greater:SATX sat down with VIA Metropolitan Transit President and CEO Jeffrey C. Arndt to find out more about this organization benefitting thousands of San Antonio residents.
- Tell us a little bit about VIA and its presence in the San Antonio region.
This year is VIA’s 45th year in operation. VIA was created in 1977 by the San Antonio voters to provide public transportation services within Bexar County, and specifically within the areas that voted to assess the 0.5% (half-cent) sales tax to support the operation. We rolled out service in 1978 and currently serve about 95% of Bexar County. Since its inception, has always been an industry leader with a reputation of excellent operations and customer service. We are always striving to serve the needs of the community, and running a competent service for a community that has a large percentage of people who rely upon public transportation. When I joined the company, VIA was known throughout the industry as being a real example of the most bread-and-butter operation at the highest level of performance.
Right before the 2010s, there were changes in leadership at the CEO and board level and with that came the question, ‘Shouldn’t VIA reflect the needs of San Antonio today, not of the San Antonio 35 years before?” Our team has worked hard to determine how we can continue to improve service to the community and to design service that’s more attractive — from facilities, operations, and amenities that improve the experience for our customer. Since I assumed the role of CEO, a little over a decade ago, we’ve committed to these conversations and improvements for our VIA customers.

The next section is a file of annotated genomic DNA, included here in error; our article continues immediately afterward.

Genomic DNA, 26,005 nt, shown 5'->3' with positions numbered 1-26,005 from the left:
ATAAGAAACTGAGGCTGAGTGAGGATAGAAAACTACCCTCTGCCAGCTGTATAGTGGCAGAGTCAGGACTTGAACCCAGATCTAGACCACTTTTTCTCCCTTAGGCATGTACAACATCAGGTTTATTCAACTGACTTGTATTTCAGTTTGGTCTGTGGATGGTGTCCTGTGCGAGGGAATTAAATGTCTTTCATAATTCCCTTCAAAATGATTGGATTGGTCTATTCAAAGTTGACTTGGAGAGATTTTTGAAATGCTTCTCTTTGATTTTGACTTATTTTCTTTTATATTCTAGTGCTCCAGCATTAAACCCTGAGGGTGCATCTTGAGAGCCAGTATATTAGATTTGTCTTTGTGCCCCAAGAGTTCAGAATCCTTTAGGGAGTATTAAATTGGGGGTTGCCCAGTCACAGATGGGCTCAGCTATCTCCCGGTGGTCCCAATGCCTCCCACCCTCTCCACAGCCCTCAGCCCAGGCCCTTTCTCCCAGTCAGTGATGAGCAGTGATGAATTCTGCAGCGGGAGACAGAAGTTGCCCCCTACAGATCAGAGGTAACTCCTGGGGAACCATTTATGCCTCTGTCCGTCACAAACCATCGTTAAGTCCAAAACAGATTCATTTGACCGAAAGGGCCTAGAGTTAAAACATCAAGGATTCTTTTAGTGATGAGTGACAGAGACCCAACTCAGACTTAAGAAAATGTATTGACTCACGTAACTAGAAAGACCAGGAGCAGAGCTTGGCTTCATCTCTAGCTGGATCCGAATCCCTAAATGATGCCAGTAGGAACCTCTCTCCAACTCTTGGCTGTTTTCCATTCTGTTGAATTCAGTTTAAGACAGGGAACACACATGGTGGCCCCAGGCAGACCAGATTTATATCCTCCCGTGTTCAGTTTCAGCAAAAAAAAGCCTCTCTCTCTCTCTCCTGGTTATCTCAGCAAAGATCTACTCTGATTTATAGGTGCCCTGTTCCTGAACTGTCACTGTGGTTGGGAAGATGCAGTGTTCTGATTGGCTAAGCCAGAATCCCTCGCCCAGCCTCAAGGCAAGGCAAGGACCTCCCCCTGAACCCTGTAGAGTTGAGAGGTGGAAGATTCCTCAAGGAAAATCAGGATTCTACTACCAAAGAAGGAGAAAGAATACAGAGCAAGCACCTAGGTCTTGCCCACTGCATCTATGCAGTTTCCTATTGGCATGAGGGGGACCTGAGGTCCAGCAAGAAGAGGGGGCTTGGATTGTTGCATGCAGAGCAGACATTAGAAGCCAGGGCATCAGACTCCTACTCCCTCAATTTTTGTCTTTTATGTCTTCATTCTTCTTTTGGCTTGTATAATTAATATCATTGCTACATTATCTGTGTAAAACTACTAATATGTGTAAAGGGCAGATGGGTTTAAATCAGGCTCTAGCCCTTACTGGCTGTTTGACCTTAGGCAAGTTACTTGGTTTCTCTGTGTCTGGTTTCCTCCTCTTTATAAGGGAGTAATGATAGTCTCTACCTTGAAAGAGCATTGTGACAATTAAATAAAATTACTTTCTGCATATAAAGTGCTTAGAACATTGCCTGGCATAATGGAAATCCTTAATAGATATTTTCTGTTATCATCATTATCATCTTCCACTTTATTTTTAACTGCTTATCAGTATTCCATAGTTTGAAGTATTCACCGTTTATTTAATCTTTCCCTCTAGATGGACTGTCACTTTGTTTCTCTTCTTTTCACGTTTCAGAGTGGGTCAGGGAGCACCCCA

- What makes VIA stand out amongst the transportation providers in our state?
VIA is esteemed within the transportation industry for our passion for our customers, outperforming other large metropolitan areas in terms of amenities we strive to provide. VIA was the first transit system in the country to entirely equip its buses and VIAtrans vans with free, high-speed Wi-Fi. That became more significant during COVID when we parked vans near housing communities so that students would be able to access Wi-Fi to get their schoolwork done. This is a real achievement at a national level.
Additionally, we went into a large campaign to install covered stops throughout the service area to provide shelter for customers waiting for their bus. In just over two years, we put in 1,000 new shelters, which made San Antonio a city with more shelters on the street than Houston and even Los Angeles. A little over one-third of our bus stops have shelters, which is pretty significant for a large system.
In 2018, Mayor Ron Nirenberg and Bexar County Judge Nelson Wolff created a task force called ConnectSA to address the transit needs of our community, expected to grow by roughly a million people over the next two decades. The tri-chairs selected were former San Antonio Mayor and U.S. Housing Secretary Henry Cisneros, former Secretary of State and past VIA Board Chair Hope Andrade, and former City Attorney Jane Macon. They were charged by those two public officials to pull together people in the transportation sector to identify where funding comes from, where funding was going, and to identify the gaps. Not surprisingly, the largest gap was in the arena of public transportation. Most of the report ended up centering on public transportation, so we developed a plan that we called Keep San Antonio Moving (KSAM).